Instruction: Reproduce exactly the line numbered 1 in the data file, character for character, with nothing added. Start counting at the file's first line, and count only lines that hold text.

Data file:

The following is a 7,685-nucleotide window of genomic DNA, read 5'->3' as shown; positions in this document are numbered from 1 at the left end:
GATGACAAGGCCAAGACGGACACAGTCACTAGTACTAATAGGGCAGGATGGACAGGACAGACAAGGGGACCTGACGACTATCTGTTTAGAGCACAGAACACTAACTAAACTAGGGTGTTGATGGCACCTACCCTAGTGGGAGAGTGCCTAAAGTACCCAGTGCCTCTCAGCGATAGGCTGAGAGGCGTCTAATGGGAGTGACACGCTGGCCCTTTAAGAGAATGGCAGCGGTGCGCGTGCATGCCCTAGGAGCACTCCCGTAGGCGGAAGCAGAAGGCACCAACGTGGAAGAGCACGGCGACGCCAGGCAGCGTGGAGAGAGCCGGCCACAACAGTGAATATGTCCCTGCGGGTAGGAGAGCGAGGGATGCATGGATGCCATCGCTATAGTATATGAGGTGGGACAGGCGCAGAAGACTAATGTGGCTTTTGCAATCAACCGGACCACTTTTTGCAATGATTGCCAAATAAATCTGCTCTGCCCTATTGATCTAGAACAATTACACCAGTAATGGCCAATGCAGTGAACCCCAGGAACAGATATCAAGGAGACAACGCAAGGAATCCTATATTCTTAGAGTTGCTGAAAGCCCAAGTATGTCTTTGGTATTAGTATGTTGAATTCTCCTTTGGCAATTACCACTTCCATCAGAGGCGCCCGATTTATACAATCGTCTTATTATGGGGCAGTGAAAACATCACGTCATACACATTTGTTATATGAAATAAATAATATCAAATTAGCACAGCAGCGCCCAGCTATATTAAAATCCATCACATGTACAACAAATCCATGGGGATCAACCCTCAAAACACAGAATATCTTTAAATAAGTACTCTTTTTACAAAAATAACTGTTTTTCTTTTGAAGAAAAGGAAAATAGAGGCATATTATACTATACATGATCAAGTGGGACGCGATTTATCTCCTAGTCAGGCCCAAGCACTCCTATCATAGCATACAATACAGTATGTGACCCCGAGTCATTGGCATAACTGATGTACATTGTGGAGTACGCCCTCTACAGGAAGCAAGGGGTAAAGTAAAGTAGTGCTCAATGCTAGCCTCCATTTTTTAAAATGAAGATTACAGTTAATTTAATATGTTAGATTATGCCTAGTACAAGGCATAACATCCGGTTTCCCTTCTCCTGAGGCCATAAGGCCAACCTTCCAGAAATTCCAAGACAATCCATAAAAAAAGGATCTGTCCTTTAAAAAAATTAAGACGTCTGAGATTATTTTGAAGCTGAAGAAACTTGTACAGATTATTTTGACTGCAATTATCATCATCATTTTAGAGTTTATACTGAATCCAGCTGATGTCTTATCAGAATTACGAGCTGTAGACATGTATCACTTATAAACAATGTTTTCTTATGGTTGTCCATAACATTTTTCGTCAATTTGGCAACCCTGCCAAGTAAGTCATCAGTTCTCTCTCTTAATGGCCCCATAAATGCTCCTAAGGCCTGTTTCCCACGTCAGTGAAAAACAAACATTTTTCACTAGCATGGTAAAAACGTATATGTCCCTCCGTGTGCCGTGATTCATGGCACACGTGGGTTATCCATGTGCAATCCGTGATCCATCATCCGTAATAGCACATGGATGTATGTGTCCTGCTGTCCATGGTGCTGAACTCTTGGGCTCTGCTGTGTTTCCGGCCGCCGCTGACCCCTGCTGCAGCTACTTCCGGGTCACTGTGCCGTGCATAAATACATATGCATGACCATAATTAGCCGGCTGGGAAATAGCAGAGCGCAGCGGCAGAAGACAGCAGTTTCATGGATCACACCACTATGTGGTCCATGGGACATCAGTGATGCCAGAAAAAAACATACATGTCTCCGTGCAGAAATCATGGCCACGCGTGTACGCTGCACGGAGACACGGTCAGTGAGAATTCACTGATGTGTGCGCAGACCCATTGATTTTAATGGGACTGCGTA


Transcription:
The following is a 7,685-nucleotide window of genomic DNA, read 5'->3' as shown; positions in this document are numbered from 1 at the left end: